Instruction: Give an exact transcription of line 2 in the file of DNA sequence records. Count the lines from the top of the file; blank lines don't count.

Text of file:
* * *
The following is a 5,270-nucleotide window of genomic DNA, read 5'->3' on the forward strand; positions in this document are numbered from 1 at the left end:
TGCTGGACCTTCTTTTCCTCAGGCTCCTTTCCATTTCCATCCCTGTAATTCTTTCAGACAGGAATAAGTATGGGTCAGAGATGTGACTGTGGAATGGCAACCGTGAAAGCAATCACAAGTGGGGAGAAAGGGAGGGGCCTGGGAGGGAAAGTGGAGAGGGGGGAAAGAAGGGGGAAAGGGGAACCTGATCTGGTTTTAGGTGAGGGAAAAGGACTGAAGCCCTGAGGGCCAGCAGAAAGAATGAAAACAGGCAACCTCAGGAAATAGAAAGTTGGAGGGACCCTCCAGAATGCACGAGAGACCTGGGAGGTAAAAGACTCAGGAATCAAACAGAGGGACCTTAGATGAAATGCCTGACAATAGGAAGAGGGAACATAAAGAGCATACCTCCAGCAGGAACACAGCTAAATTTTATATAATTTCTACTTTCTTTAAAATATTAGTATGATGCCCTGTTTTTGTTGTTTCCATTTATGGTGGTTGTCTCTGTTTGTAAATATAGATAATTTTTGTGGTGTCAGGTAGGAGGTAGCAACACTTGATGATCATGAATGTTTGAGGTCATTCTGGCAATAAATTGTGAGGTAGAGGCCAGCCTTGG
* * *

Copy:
TGCTGGACCTTCTTTTCCTCAGGCTCCTTTCCATTTCCATCCCTGTAATTCTTTCAGACAGGAATAAGTATGGGTCAGAGATGTGACTGTGGAATGGCAACCGTGAAAGCAATCACAAGTGGGGAGAAAGGGAGGGGCCTGGGAGGGAAAGTGGAGAGGGGGGAAAGAAGGGGGAAAGGGGAACCTGATCTGGTTTTAGGTGAGGGAAAAGGACTGAAGCCCTGAGGGCCAGCAGAAAGAATGAAAACAGGCAACCTCAGGAAATAGAAAGTTGGAGGGACCCTCCAGAATGCACGAGAGACCTGGGAGGTAAAAGACTCAGGAATCAAACAGAGGGACCTTAGATGAAATGCCTGACAATAGGAAGAGGGAACATAAAGAGCATACCTCCAGCAGGAACACAGCTAAATTTTATATAATTTCTACTTTCTTTAAAATATTAGTATGATGCCCTGTTTTTGTTGTTTCCATTTATGGTGGTTGTCTCTGTTTGTAAATATAGATAATTTTTGTGGTGTCAGGTAGGAGGTAGCAACACTTGATGATCATGAATGTTTGAGGTCATTCTGGCAATAAATTGTGAGGTAGAGGCCAGCCTTGG